Introduction: How to Build Custom Multicopter Landing Gear

My previous 'ble focused on making a Multicopter frame but now you want to make landing gear for the frame you just built, right?

Carbon-fibre or glass-fibre landing gear is either lightweight and expensive, or slightly less lightweight and slightly less expensive – and may not easily fit your custom frame. This instructable aims to give you other alternatives; durable, light alloy undercarriages that can be made to fit your particular build and camera (or lack of).

Best of all, the materials cost for these designs is so low you can even built a couple and prototype!

Step 1: Materials (and Tools)

2mm flat alloy bar (width depends on frame size and weight)

1.2 to 1.6mm angle alloy (size depends on weight and size of frame)

M3 or M4 bolts & nylocks

Washers to fit bolts

2mmx25mm flat alloy plate – reinforcement for larger craft only, the same stuff is used for the motor mounts in my Frame building ‘ble

1/10th RC car bodyshell clips (depends on leg design)

Drill

Hacksaw

Step 2: Design

As can be seen in the images above, there are a couple of different landing gear designs that you can make and they vary in complexity and application.

The Green/Black quad’s Ski –style landing gear supports around 3kg with 12mmx2mm arms and 10x10x1.2mm angle alloy for the skids. On a basic level, you simply decide the height of the landing gear (based on the size of the gimbal you’re using) and factor in a 25 degree angle (off vertical). Now you know how long the extended part of your arms needs to be!

Rather than try and achieve a nice even curved bend like that on a Phantom’s landing gear, I opted for a simpler design with two sharp bends and a straight leg (see image).

The Hex’s landing gear had the skids and legs measured, and the braces for the top and bottom (the 2mm flat bar) were measured and replicated, then the legs were attached to the centre of the skids with stainless M4 hardware. It was a requirement for this system that a 3 Axis DSLR gimbal could be attached between them, and still have 50mm ground clearance.

When it came to attaching the legs to the frame for the hex, we used the highly scientific method of ‘guessometry’ to determine where we needed to drill the holes required – no planning involved.

The collapsible ‘on-arm’ landing gear was designed to replace the ‘on-arm’ feet that DJI flame-wheel arms have, it’s a simple design that collapses and was not intended for use with a gimbal but it would be easy enough to make them longer, however you’ll be limited by arm length when collapsing them.

It’s worth mentioning that you don’t need to get the multi sitting exactly level on the landing gear – always ensure with any multi that the FC is level when calibrating – for operation the frame can be slightly off level when landed so long as the FC has been calibrated level. Even in Phantom or other manufactured craft, the FC may not sit completely level when the craft does. ½ degree matters then calibrating!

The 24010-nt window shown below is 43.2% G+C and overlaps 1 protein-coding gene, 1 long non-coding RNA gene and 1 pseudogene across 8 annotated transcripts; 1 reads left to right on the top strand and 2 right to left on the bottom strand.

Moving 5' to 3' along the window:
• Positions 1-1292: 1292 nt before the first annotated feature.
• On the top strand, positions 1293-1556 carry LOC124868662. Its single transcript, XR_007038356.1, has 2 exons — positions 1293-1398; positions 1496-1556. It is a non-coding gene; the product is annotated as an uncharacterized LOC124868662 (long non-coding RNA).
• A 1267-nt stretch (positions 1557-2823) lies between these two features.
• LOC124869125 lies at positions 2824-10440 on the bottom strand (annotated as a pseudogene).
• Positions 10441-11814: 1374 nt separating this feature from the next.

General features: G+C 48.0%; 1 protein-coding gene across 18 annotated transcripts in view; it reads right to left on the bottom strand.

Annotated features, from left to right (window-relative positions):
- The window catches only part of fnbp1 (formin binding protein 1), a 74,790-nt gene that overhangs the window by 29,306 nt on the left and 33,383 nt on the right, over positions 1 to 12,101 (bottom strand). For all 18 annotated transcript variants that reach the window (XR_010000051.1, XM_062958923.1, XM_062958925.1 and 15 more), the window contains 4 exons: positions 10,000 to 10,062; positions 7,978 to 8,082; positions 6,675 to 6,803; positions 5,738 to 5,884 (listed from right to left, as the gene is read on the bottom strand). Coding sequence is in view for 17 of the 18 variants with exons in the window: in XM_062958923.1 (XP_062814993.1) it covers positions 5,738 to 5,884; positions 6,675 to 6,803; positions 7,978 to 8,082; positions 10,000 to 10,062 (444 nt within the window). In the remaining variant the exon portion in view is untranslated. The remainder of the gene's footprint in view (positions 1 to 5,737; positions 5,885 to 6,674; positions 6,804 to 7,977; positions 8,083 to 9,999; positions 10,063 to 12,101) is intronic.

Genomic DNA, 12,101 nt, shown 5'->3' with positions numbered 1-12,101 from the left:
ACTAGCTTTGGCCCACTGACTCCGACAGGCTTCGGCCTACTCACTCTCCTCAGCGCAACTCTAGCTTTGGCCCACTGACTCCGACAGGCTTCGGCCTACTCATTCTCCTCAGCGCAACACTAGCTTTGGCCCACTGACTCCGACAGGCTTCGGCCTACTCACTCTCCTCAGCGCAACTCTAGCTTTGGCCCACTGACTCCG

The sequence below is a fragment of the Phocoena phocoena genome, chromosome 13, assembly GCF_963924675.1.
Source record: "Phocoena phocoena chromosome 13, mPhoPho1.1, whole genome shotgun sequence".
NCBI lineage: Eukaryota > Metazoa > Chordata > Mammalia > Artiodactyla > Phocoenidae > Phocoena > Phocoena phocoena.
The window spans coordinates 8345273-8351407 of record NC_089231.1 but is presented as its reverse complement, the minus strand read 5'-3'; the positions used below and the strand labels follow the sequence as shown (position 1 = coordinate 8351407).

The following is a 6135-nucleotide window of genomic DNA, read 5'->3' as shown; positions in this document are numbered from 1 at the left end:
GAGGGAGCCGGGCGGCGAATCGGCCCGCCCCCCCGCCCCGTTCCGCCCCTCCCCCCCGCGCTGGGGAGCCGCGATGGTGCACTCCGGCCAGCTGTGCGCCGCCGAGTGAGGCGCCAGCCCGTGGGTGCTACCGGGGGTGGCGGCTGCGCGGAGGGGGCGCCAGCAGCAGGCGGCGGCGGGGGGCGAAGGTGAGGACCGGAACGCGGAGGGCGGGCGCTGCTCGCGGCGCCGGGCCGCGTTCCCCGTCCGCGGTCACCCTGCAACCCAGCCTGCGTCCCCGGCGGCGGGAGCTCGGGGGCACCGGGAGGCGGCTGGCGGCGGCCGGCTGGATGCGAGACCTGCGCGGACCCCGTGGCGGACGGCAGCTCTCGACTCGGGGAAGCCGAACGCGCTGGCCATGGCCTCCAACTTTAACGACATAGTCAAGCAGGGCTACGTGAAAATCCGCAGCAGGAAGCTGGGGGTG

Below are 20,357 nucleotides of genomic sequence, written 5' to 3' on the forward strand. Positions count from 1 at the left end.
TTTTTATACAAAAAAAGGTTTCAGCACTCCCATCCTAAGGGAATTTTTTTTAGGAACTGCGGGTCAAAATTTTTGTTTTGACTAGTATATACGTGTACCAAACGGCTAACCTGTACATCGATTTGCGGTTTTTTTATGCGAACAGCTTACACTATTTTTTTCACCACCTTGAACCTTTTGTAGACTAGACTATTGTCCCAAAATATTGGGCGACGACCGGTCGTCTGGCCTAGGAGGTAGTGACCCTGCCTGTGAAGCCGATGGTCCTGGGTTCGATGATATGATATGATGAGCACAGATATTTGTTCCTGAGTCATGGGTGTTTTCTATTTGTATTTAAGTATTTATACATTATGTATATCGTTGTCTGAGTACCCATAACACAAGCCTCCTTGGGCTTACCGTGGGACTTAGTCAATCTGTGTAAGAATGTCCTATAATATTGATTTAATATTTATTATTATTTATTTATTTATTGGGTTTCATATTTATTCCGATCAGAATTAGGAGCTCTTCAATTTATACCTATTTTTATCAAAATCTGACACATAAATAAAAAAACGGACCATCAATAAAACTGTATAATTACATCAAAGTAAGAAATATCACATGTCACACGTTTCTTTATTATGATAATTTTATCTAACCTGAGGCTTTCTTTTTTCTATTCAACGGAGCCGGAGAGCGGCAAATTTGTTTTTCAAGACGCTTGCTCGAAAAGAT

Step 3: Build

For the G/B quad’s landing gear I used a vice and hammer to shape the bends, having nothing else on hand. I added 5mm extra to each arm’s length to account for the two radii. Once I had the first ‘U’ bent I used it to ensure the other was identical, then drilled a series of holes wherever I could get away with it – save as much weight as you can, but don’t make them too weak.

For the collapsible landing gear I made a template out of 3mm ply then used it to duplicate the 4 aluminum ones I needed from 12x2mm bar. They were fabricated from a piece of the 12x2mm bar and hinged on a M3 bolt. The bolt runs all the way through the C-channel to increase rigidity and was secured with good ol’ nylocks. I used RC clips to secure them in the down position, and drilled holes to reduce weight.

The Hex’s undercarriage used 12x12x3mm angle for the uprights, and 19x19x1.6mm for the skids, with some leftover 25x2mm bar bracing the joints between the arms & legs, and between the legs & skids. It’d be hard to explain the design in detail so just look at the pics and replicate - or come up with your own, I’m sure there’s a better design!

Step 4: Build Another!

You’ve made your landing gear…. But…

If you’re not happy with the design you’ve made, or think that you’d like to save some weight, don’t worry! I certainly didn’t come up with these designs in an instant, and often the first attempt didn’t work out as I had envisioned, but through sketching and prototyping I managed to come up with designed that worked. I never finish tweaking and saving weight on my builds, often disassembling and reassembling every few weeks.

Pictured above is my first attempt at landing gear for the G/B quad - using pop-rivets and many separate pieces.

Have a play - I look forward to seeing what you come up with!

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Bio: I'm an Aussie with a passion for RC and most things tech related. I like to think I 'specialize' in multicopters, having several years ... More »
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